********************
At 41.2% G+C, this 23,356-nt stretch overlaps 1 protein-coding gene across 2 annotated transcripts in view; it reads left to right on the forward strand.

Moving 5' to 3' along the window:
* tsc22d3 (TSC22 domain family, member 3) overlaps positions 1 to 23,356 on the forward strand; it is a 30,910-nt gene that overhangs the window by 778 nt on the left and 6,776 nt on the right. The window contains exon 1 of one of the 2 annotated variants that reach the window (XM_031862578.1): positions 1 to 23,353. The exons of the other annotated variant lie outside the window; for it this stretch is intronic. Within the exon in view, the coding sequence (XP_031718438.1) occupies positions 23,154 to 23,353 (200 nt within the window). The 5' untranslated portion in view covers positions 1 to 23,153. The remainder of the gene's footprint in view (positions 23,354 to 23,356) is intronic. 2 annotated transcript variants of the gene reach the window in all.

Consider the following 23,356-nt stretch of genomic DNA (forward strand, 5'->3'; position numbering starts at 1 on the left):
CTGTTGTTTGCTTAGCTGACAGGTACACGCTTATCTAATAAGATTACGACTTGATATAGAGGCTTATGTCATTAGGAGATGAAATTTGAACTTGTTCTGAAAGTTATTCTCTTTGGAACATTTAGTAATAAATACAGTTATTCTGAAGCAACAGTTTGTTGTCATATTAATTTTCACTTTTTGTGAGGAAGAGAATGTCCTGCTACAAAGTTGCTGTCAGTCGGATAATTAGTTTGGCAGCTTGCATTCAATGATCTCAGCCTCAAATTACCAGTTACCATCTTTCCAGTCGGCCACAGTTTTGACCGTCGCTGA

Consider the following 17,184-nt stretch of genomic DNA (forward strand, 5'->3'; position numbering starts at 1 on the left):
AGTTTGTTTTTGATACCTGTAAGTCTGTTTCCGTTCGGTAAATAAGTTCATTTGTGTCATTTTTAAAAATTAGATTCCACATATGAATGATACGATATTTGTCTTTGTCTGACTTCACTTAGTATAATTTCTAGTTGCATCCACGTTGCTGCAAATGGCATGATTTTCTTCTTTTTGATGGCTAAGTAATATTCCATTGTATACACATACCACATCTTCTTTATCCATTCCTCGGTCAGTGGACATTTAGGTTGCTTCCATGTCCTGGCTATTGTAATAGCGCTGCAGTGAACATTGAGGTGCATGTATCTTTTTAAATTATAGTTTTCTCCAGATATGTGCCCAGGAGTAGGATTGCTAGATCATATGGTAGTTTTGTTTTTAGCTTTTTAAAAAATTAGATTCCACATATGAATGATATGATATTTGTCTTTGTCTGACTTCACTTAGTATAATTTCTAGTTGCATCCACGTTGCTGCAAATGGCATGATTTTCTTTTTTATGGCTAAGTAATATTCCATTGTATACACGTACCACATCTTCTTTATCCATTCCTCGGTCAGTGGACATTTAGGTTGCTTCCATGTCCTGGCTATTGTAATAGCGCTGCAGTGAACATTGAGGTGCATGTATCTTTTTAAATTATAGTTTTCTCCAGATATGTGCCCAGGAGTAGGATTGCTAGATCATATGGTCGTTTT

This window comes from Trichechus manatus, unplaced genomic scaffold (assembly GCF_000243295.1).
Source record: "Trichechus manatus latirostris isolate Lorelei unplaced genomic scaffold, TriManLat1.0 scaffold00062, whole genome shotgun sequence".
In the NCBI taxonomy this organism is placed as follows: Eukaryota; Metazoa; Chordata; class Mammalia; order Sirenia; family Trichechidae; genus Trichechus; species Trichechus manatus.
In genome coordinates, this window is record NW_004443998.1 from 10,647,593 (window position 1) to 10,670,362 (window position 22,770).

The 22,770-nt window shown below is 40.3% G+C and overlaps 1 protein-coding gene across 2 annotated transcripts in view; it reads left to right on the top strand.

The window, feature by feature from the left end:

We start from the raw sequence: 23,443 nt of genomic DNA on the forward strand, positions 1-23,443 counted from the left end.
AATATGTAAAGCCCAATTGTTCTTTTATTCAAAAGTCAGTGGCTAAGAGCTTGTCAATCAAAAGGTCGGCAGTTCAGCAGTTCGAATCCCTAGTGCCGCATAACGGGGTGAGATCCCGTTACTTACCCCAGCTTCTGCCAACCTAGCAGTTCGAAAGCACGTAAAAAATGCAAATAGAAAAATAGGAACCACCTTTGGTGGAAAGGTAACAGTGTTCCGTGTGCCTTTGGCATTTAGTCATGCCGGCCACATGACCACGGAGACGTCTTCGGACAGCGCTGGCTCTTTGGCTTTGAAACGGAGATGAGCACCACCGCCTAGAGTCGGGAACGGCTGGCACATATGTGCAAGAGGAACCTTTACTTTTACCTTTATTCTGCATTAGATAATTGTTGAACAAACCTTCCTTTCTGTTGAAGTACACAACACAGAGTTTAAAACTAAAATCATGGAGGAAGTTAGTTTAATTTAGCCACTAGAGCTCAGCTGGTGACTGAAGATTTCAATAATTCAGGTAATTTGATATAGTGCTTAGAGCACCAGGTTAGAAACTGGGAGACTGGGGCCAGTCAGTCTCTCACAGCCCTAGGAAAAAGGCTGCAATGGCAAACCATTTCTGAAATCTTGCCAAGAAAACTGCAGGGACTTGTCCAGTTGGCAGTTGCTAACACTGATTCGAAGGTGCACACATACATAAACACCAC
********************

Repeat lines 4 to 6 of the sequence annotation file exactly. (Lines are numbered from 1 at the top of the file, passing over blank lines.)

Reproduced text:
Consider the following 23,356-nt stretch of genomic DNA (forward strand, 5'->3'; position numbering starts at 1 on the left):
CTGTTGTTTGCTTAGCTGACAGGTACACGCTTATCTAATAAGATTACGACTTGATATAGAGGCTTATGTCATTAGGAGATGAAATTTGAACTTGTTCTGAAAGTTATTCTCTTTGGAACATTTAGTAATAAATACAGTTATTCTGAAGCAACAGTTTGTTGTCATATTAATTTTCACTTTTTGTGAGGAAGAGAATGTCCTGCTACAAAGTTGCTGTCAGTCGGATAATTAGTTTGGCAGCTTGCATTCAATGATCTCAGCCTCAAATTACCAGTTACCATCTTTCCAGTCGGCCACAGTTTTGACCGTCGCTGA

Consider the following 17,184-nt stretch of genomic DNA (forward strand, 5'->3'; position numbering starts at 1 on the left):